Direct Mail's Place in Today's Marketing Strategies
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It was generally thought in the late 1990’s that the curtain was falling on the era of direct mail marketing. How, people thought, could that comparatively expensive and time consuming approach to marketing survive against effective email or online strategies? Well, there’s no simple answer to that question, as direct mail has certainly evolved significantly since the late 1990’s. Perhaps then, in some ways direct mail as we previously understood it hasn’t really survived. But just as the doomsayers who predicted the destruction of radio by television were ultimately proven wrong, so those who saw no place for direct mail within modern marketing have subsequently had to reassess their position. Ultimately then, there are a number of very good reasons for the survival of direct mail marketing in the modern, online era and the purpose of this article is to shed some light on its enduring success and how it has developed to be a necessary and complementary part of any successful modern marketing strategy.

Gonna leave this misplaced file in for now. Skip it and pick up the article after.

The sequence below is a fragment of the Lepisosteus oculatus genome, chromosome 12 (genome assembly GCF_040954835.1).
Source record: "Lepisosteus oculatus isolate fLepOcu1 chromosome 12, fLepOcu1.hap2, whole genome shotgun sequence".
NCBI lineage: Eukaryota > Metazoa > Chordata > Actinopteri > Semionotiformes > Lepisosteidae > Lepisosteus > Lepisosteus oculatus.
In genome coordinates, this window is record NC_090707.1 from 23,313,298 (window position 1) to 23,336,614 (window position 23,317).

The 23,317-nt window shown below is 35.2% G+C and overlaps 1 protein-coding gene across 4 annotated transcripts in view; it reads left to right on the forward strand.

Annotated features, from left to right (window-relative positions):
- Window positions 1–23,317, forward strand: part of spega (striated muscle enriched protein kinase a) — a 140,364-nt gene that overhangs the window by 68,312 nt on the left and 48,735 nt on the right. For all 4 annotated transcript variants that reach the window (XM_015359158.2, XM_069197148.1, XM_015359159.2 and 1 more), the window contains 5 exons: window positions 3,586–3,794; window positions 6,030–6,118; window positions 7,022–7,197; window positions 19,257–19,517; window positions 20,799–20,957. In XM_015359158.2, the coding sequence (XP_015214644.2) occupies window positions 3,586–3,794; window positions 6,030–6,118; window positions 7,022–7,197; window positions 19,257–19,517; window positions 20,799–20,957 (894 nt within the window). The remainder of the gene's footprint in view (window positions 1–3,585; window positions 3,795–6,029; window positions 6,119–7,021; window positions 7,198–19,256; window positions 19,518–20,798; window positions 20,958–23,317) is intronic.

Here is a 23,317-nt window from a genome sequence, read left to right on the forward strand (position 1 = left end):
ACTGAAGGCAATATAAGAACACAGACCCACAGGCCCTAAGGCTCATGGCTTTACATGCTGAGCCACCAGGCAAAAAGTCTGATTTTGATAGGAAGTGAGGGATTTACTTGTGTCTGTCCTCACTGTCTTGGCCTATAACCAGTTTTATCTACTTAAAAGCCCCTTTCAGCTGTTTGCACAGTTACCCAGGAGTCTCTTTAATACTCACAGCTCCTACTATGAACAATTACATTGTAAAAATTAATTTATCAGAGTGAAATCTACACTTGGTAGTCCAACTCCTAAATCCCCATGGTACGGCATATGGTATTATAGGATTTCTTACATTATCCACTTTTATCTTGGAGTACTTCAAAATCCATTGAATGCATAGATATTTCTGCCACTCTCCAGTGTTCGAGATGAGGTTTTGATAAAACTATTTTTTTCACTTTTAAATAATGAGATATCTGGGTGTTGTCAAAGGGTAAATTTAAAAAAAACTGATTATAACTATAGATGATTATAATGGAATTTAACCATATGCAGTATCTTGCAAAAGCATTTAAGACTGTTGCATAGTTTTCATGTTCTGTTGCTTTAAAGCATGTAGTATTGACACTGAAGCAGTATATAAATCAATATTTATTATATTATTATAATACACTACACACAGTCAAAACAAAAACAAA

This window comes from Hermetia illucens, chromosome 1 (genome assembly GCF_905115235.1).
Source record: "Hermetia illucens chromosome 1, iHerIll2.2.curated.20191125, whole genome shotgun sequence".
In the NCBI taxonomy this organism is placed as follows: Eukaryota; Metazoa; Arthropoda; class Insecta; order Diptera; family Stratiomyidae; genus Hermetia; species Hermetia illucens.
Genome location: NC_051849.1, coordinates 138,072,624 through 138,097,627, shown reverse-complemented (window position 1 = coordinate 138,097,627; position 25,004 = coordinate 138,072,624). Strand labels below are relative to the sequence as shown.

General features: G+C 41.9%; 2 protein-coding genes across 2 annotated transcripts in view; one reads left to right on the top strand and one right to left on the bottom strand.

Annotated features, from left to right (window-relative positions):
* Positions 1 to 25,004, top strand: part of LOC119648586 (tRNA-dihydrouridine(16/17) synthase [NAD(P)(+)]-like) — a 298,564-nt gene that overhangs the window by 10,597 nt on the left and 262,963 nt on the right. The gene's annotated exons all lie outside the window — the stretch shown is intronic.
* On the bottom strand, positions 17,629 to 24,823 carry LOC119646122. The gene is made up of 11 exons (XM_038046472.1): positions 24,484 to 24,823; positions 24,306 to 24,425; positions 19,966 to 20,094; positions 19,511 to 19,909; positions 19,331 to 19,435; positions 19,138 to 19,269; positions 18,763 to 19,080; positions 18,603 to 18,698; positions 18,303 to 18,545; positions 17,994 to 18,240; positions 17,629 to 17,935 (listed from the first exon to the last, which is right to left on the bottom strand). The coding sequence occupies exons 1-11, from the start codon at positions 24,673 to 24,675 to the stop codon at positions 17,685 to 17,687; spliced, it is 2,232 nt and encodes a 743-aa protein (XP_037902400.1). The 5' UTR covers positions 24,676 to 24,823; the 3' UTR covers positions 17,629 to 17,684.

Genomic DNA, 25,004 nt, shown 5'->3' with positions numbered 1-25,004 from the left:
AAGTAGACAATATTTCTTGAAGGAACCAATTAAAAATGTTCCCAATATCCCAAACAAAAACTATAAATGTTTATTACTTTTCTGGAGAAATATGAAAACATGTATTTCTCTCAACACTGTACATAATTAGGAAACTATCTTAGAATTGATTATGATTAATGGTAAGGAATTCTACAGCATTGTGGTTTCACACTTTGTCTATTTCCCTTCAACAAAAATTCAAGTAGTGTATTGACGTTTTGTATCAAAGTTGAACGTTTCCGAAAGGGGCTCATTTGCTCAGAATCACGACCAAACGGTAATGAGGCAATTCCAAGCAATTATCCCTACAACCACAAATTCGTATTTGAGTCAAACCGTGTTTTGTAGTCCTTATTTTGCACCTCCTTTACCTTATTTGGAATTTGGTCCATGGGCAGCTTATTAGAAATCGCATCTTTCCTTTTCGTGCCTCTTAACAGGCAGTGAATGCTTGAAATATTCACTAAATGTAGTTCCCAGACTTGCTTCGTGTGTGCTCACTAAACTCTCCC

Originally email marketing was very effective, punching well above its weight when on a cost to introduction or sale basis. As with all marketing techniques though, its initial success has been significantly tempered by increased consumer awareness of the commonly used email marketing methods. Small, batch style mail-shots from personal sounding email addresses with ambiguous subject matters, now no longer receive the attention they previously would have. People quite simply don’t bother opening marketing emails or have their junk filters discard them automatically. Furthermore, the online world is now generally seen as a place strewn with pernicious advertising, spyware and “pop-ups” that will damage or at the very least, slow your computer. Direct mail marketing however, suffers no such problems and as such, direct mail marketers are finding that people are more likely to pay attention to direct mail material now than they were several years ago. So the technique is essentially benefitting from email marketings’ negative image.